Hiragana, katakana, halfwidth katakana, halfwidth Roman letters, and fullwidth Roman letters are some of the options. A typical Japanese character is square while Roman characters are typically variable in width. Since all Japanese characters occupy the space of a square box, it is sometimes desirable to input Roman characters in the same square form in order to preserve the grid layout of the text. These Roman characters that have been fitted to a square character cell are called fullwidth, while the normal ones are called halfwidth. In some fonts these are fitted to half-squares, like some monospacedfonts, while in others they are not. Often, fonts are available in two variants, one with the halfwidth characters monospaced, and another one with proportional halfwidth characters. The name of the typeface with proportional halfwidth characters is often prefixed with "P" for "proportional".
Finally, a keyboard may have a special key to tell the OS that the last kana entered should not be converted to kanji. Sometimes this is just the "Return"/"Enter" key.
The system used to input Japanese on mobile phones is based on the numerical keypad. Each number is associated with a particular sequence of kana, such as "ka", "ki", "ku", "ke", "ko" for '2', and the button is pressed repeatedly to get the correct kana.
Dakutenand handakutenmarks, punctuation, and other symbols can be added by other buttons in the same way. Kana to kanji conversion is done via the arrow and other keys.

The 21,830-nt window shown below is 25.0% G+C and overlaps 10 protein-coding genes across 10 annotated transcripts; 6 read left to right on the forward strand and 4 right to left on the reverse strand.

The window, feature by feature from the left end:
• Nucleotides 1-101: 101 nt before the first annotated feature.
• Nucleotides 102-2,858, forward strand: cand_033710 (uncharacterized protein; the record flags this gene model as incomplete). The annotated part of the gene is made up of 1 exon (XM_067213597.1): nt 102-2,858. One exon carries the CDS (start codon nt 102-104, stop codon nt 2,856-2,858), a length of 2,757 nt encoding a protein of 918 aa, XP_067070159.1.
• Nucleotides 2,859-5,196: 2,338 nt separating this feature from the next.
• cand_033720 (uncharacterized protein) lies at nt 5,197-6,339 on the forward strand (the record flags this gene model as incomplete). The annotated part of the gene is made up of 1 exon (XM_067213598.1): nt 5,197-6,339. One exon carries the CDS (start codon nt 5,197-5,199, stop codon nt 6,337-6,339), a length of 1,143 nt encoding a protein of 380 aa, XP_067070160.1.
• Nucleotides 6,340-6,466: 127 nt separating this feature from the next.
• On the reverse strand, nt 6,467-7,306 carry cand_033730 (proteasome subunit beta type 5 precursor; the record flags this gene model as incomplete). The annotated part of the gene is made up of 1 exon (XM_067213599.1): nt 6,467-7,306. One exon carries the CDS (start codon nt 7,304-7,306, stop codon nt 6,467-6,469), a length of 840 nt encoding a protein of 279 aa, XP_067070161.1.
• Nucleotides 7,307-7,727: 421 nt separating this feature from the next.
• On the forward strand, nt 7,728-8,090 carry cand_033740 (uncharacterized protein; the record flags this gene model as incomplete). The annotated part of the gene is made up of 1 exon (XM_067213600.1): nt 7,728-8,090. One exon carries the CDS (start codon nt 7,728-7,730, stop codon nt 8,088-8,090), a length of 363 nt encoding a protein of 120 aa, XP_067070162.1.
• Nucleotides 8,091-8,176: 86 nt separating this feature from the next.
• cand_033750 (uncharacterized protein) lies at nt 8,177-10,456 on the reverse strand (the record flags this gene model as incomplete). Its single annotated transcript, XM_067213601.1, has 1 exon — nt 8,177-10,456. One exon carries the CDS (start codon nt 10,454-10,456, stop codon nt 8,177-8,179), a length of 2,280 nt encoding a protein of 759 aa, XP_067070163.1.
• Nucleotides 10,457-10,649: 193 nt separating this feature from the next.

Other consumer devices in Japan which allow for text entry via on-screen programming, such as
digital video recorders, Sony's PlayStation 3and PlayStation Portable, allow the user to toggle between the numerical keypad and a full keyboard (QWERTY, or ABC order) input system.
Kana to kanji conversion
After the kana have been input, they are either left as they are, or converted into kanji. The Japanese language has many homonyms, and conversion of a kana spelling (representing the pronunciation) into a kanji (representing the meaning of the word) is often a one-to-many process. The kana to kanji converter offers a list of candidate kanji writings for the input kana, and the user may use the space bar or arrow keys to scroll through the list of candidates until he or she reaches the correct writing. On reaching the correct written form, pressing the "Enter" key, or sometimes the "henkan" key, ends the conversion process. This selection can also be controlled through the GUI with a mouse or other pointing device.